Although the limitations can be frustrating to power users, the simplicity is appropriate for the majority of business application users who typically do not want to climb the learning curve of a more complex BI or analytics solution just to consume information. With AI-driven recommendations and information delivery, organizations can still keep things simple but allow users to tap richer sources of data and learn answers to questions they may not have thought to ask.

Some modern BI solutions use AI to discover and surface simple visualizations of information relevant to the user's decision. An example is MicroStrategy's HyperIntelligence, part of the company's 2019 release, which offers "hover over" insights that pop up as users look at forms, files of customer information, or other business application interfaces. Competing solutions such as ThoughtSpot help nontechnical users explore data related to their decisions through natural language searches. AI can enable such systems to learn from user behavior and data characteristics to shorten the path to relevant, accurate answers, including presenting the insights in the form of alert messages as users are involved in business processes.

AI-Driven Performance Management

Performance management has long been a way to tighten the connection between BI reports, dashboards, and alerts and users' roles and areas of accountability. Using key performance indicators (KPIs) and other metrics, organizations can communicate strategic corporate objectives, sometimes as part of the implementation of business performance methodologies, to guide decisions and actions.

AI can drive improved understanding of metrics by bringing relevant information to users automatically rather than waiting for them to write a query. Organizations can also use AI-based features in solutions to develop recommended actions. For example, an organization may use these recommendations to address problems in processes and behavior that are causing customer satisfaction metrics to fall below corporate objectives.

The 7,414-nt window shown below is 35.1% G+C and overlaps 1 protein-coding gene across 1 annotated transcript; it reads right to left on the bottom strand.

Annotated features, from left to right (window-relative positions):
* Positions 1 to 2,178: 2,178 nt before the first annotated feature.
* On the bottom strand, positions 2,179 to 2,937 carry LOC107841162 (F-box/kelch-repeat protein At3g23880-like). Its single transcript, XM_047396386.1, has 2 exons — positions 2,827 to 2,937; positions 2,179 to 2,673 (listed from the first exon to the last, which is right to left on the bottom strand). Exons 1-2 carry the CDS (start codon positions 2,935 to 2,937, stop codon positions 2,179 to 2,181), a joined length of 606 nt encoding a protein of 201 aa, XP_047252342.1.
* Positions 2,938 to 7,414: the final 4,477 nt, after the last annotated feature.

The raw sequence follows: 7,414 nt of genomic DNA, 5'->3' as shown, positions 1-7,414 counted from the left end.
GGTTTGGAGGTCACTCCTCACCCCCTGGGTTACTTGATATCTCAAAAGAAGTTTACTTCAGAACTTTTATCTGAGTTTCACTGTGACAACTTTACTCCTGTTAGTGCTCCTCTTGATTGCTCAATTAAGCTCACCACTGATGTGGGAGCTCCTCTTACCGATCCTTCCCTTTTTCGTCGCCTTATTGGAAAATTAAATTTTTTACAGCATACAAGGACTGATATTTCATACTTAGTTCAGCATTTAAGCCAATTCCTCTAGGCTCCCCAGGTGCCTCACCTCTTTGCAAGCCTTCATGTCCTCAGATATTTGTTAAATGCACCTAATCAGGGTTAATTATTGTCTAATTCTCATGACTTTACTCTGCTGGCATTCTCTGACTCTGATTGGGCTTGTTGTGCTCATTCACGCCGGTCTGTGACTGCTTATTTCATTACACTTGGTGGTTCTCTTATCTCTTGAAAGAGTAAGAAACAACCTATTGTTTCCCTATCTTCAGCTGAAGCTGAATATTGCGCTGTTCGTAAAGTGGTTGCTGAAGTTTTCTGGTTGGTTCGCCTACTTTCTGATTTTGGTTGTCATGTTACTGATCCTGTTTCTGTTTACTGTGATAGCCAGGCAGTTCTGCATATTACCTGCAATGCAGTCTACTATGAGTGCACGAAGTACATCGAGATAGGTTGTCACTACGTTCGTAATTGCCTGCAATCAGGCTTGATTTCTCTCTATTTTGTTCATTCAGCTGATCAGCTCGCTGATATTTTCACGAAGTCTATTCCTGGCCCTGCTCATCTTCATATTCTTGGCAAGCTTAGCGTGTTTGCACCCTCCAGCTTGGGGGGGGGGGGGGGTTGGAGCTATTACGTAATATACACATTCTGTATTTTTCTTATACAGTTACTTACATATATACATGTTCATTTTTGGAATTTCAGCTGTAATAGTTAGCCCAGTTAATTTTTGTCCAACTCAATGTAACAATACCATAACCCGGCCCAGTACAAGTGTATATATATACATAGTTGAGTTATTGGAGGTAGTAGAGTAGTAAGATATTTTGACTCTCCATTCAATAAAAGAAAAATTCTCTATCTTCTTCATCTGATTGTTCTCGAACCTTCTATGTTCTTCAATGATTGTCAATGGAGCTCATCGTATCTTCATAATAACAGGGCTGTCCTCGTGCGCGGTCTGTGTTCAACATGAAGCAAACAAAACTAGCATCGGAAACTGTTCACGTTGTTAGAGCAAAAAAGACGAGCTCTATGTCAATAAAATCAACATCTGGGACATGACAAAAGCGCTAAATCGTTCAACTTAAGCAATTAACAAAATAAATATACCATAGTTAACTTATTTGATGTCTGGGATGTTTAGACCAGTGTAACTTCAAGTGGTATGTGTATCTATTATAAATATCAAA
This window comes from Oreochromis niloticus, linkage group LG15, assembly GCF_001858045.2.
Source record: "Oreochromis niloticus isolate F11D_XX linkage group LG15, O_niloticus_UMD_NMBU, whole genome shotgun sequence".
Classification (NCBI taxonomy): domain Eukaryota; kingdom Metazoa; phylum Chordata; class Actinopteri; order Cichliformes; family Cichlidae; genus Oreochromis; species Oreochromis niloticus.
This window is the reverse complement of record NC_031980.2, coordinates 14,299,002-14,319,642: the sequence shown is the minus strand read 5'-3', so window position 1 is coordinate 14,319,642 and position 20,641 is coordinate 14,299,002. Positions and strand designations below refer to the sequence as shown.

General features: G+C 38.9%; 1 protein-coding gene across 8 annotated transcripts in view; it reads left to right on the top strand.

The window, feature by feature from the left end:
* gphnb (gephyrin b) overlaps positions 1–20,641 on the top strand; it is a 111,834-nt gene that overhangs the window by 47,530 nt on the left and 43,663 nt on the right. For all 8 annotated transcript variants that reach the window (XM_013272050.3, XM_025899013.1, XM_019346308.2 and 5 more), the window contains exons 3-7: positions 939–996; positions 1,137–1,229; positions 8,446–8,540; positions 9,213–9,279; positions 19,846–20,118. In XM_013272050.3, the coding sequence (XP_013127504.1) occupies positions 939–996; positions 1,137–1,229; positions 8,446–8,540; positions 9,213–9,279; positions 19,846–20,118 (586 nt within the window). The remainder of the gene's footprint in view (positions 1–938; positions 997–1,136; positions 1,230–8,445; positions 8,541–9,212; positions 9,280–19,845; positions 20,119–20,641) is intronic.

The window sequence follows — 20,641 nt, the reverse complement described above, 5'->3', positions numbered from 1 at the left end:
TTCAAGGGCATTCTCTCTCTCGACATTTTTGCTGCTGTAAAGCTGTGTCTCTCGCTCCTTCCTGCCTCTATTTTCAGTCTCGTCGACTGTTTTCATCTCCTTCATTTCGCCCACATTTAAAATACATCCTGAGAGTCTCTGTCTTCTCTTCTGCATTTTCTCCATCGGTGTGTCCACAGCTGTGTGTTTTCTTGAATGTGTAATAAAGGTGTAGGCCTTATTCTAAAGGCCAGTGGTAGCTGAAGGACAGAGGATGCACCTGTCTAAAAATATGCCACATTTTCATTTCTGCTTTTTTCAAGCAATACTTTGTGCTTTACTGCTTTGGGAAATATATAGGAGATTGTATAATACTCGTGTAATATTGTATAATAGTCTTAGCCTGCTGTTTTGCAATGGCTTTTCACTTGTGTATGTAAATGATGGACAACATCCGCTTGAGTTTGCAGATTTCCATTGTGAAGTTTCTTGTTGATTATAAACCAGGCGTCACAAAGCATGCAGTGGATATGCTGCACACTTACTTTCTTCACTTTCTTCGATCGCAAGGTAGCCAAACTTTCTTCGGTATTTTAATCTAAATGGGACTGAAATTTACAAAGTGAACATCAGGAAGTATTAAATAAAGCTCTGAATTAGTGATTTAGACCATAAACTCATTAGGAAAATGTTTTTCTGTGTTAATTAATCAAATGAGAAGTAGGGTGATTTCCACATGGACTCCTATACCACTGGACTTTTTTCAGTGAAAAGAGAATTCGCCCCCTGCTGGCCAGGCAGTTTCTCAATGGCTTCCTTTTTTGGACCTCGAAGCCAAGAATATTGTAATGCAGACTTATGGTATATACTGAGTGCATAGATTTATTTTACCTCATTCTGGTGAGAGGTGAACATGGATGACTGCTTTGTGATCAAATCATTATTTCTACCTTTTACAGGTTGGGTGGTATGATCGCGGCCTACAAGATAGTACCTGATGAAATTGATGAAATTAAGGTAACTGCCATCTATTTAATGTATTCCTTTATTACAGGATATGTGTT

Performance management depends on data quality and consistency. If users cannot trust the data, they will not trust the KPIs and other metrics. Data quality, data cataloging, and other data management solutions are using AI to help organizations accelerate the improvement of data quality through quicker discovery of discrepancies, anomalies, and inconsistencies across sources.

Analytics in Context: Essential to Achieving Success

As many speakers at the TDWI Solution Summit pointed out, most organizations invest in analytics and AI to drive change. They want to use data effectively to make better decisions, improve customer engagement, and run processes and operations smarter and more efficiently. However, these initiatives will fall short if AI and analytics development is not well integrated with how humans make decisions and take actions.

Prescriptive, AI-driven recommendations will misfire if their development does not take into account how human decision makers will employ them, whether users can trust the underlying data behind them, and whether the recommendations are relevant to the outcomes they are trying to achieve. Organizations that take these human factors into consideration will be able to move beyond the limitations of traditional embedded BI systems.

About the Author

David Stodder is director of TDWI Research for business intelligence. He focuses on providing research-based insight and best practices for organizations implementing BI, analytics, performance management, data discovery, data visualization, and related technologies and methods. He is the author of TDWI Best Practices Reports on mobile BI and customer analytics in the age of social media, as well as TDWI Checklist Reports on data discovery and information management. He has chaired TDWI conferences on BI agility and big data analytics. Stodder has provided thought leadership on BI, information management, and IT management for over two decades. He has served as vice president and research director with Ventana Research, and he was the founding chief editor of Intelligent Enterprise, where he served as editorial director for nine years.